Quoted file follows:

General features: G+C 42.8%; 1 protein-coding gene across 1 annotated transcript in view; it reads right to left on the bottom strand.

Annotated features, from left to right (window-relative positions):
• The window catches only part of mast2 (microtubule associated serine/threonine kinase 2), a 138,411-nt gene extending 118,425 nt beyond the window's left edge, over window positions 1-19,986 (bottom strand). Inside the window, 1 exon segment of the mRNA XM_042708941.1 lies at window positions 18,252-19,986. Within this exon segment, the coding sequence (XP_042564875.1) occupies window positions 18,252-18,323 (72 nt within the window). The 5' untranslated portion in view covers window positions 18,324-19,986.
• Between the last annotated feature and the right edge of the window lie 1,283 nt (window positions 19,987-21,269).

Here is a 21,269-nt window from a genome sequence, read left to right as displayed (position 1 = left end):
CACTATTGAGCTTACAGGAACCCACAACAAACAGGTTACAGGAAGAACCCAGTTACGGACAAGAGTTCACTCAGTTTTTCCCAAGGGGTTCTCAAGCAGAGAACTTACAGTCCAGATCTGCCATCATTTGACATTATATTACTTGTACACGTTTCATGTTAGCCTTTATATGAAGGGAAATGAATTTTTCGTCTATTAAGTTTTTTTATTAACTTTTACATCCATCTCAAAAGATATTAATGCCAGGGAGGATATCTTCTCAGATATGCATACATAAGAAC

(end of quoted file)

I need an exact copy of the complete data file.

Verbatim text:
General features: G+C 42.8%; 1 protein-coding gene across 1 annotated transcript in view; it reads right to left on the bottom strand.

Annotated features, from left to right (window-relative positions):
• The window catches only part of mast2 (microtubule associated serine/threonine kinase 2), a 138,411-nt gene extending 118,425 nt beyond the window's left edge, over window positions 1-19,986 (bottom strand). Inside the window, 1 exon segment of the mRNA XM_042708941.1 lies at window positions 18,252-19,986. Within this exon segment, the coding sequence (XP_042564875.1) occupies window positions 18,252-18,323 (72 nt within the window). The 5' untranslated portion in view covers window positions 18,324-19,986.
• Between the last annotated feature and the right edge of the window lie 1,283 nt (window positions 19,987-21,269).

Here is a 21,269-nt window from a genome sequence, read left to right as displayed (position 1 = left end):
CACTATTGAGCTTACAGGAACCCACAACAAACAGGTTACAGGAAGAACCCAGTTACGGACAAGAGTTCACTCAGTTTTTCCCAAGGGGTTCTCAAGCAGAGAACTTACAGTCCAGATCTGCCATCATTTGACATTATATTACTTGTACACGTTTCATGTTAGCCTTTATATGAAGGGAAATGAATTTTTCGTCTATTAAGTTTTTTTATTAACTTTTACATCCATCTCAAAAGATATTAATGCCAGGGAGGATATCTTCTCAGATATGCATACATAAGAAC